Our research centres organise many international conferences, symposia and workshops. The School also plays a pivotal role in the Kent Institute for Advanced Studies in the Humanities, of which all graduates are associate members. The Institute hosts interdisciplinary conferences, colloquia, and other events, and establishes international links for all Kent graduates through its network with other advanced institutes worldwide.

School of English postgraduate students are encouraged to organise and participate in a conference which takes place in the summer term. This provides students with the invaluable experience of presenting their work to their peers.

The School runs several series of seminars, lectures and readings throughout the academic year. Our weekly research seminars are organised collaboratively by staff and graduates in the School. Speakers range from our own postgraduate students, to members of staff, to distinguished lecturers who are at the forefront of contemporary research nationally and internationally.

The Centre for Creative Writing hosts a very popular and successful weekly reading series; guests have included poets Katherine Pierpoint, Tony Lopez, Christopher Reid and George Szirtes, and novelists Abdulrazak Gurnah, Ali Smith, Marina Warner and Will Self.

The University of Kent is now in partnership with the Institute of Contemporary Arts (ICA). Benefits from this affiliation include free membership for incoming students; embedded seminar opportunities at the ICA and a small number of internships for our students. The School of English also runs an interdisciplinary MA programme in the Contemporary which offers students an internship at the Institute of Contemporary Arts.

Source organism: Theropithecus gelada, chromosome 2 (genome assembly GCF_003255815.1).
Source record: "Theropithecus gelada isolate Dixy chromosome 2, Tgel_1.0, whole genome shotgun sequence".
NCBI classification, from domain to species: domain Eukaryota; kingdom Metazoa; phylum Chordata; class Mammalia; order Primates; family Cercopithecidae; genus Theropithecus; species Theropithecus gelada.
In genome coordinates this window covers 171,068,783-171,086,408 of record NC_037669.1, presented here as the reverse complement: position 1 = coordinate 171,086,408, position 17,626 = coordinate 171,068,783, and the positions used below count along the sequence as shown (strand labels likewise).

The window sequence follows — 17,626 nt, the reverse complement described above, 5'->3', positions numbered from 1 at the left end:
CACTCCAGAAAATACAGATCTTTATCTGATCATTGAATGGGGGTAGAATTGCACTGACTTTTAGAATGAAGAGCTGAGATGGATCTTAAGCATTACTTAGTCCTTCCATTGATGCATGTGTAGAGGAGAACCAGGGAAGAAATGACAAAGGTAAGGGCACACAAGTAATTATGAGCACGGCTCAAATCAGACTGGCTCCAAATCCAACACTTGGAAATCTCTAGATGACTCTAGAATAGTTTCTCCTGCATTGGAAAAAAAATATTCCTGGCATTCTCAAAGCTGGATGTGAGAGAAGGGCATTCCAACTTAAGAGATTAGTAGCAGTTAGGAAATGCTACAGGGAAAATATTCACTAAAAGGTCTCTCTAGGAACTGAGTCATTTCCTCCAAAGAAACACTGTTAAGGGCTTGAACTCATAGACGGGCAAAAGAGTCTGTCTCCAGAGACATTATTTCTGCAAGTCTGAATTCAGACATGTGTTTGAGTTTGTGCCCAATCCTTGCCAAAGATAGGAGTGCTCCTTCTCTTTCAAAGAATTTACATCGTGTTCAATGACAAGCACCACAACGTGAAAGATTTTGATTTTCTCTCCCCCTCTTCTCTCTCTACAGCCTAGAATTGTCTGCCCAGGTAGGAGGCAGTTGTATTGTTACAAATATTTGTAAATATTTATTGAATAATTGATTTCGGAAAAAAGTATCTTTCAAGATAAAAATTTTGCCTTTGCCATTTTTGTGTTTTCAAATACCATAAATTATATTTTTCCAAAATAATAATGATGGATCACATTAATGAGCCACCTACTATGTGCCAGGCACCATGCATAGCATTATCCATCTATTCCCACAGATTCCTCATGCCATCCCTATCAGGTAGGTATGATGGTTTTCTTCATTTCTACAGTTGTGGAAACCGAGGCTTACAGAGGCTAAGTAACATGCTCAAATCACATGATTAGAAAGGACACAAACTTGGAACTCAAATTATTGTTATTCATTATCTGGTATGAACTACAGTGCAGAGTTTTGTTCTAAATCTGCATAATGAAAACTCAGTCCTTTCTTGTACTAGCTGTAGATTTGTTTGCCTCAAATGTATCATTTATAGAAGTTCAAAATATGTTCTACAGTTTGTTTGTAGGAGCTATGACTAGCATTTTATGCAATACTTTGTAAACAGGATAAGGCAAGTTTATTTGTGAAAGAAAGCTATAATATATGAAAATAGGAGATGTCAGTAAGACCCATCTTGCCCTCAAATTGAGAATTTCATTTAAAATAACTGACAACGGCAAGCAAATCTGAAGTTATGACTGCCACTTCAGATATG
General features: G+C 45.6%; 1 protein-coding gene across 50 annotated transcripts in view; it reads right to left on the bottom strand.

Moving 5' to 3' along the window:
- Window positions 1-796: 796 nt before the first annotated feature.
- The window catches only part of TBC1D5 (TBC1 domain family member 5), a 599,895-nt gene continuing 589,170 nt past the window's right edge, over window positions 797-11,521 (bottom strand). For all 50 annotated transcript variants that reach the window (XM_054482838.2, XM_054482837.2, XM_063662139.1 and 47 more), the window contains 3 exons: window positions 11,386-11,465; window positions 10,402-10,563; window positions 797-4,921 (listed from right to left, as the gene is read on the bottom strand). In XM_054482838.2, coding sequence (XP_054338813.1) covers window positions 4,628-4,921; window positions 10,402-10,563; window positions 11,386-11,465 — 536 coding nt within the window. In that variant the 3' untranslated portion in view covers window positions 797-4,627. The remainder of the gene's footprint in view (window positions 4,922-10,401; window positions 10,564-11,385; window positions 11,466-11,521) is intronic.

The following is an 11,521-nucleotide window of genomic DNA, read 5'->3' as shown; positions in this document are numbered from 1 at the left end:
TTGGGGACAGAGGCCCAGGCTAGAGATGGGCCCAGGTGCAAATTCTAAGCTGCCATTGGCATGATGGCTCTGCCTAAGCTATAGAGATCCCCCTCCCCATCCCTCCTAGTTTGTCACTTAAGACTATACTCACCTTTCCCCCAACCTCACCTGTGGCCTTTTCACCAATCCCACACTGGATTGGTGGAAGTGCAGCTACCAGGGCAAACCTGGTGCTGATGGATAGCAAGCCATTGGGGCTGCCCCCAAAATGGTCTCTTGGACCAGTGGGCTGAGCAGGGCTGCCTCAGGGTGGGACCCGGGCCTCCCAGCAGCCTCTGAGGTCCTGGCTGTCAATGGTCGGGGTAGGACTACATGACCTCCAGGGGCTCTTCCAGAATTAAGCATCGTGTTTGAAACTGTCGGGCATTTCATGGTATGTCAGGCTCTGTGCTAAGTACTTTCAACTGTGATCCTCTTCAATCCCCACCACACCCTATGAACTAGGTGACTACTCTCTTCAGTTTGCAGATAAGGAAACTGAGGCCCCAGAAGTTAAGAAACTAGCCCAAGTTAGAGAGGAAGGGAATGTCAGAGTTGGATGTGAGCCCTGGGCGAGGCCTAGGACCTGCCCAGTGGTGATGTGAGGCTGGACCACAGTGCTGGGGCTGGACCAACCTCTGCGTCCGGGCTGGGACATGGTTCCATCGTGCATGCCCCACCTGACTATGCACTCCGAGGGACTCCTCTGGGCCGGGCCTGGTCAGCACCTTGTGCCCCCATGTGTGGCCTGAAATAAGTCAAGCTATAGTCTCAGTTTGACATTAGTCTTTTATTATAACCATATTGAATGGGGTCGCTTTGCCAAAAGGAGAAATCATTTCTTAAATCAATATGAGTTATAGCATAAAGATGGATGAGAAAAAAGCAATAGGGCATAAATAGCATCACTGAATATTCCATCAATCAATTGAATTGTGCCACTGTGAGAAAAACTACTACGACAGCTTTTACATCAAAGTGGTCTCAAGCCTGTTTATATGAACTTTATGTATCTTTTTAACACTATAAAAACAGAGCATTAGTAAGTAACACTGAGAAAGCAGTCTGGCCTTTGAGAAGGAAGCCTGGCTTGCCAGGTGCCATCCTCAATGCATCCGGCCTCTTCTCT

Dynamic publishing culture

Staff publish regularly and widely in journals, conference proceedings and books. They also edit several periodicals including: Angelaki: Journal of the Theoretical Humanities; The Cambridge Bibliography of English Literature: 600-1500; The Dickensian; Literature Compass; Oxford Literary Review; Theatre Notebook and Wasafiri.

Researcher Development Programme

Kent's Graduate School co-ordinates the Researcher Development Programme for research students, which includes workshops focused on research, specialist and transferable skills. The programme is mapped to the national Researcher Development Framework and covers a diverse range of topics, including subject-specific research skills, research management, personal effectiveness, communication skills, networking and teamworking, and career management skills.

Researcher Development Programme

Kent's Graduate School co-ordinates the Researcher Development Programme for research students, which includes workshops focused on research, specialist and transferable skills. The programme is mapped to the national Researcher Development Framework and covers a diverse range of topics, including subject-specific research skills, research management, personal effectiveness, communication skills, networking and teamworking, and career management skills.


Many career paths can benefit from the writing and analytical skills that you develop as a postgraduate student in the School of English. Our students have gone on to work in academia, journalism, broadcasting and media, publishing, writing and teaching; as well as more general areas such as banking, marketing analysis and project managemen

Entry requirements

A first or upper second class honours degree from a UK university (or equivalent) in an appropriate subject. Candidates will also have a demonstrable background in poetry which may include professional experience or a taught MA programme. Candidates will be required to submit a sample of published or unpublished writing of excellent quality in order to be considered for this programme.

General entry requirements

All applicants are considered on an individual basis and additional qualifications, professional qualifications and experience will also be taken into account. 

International students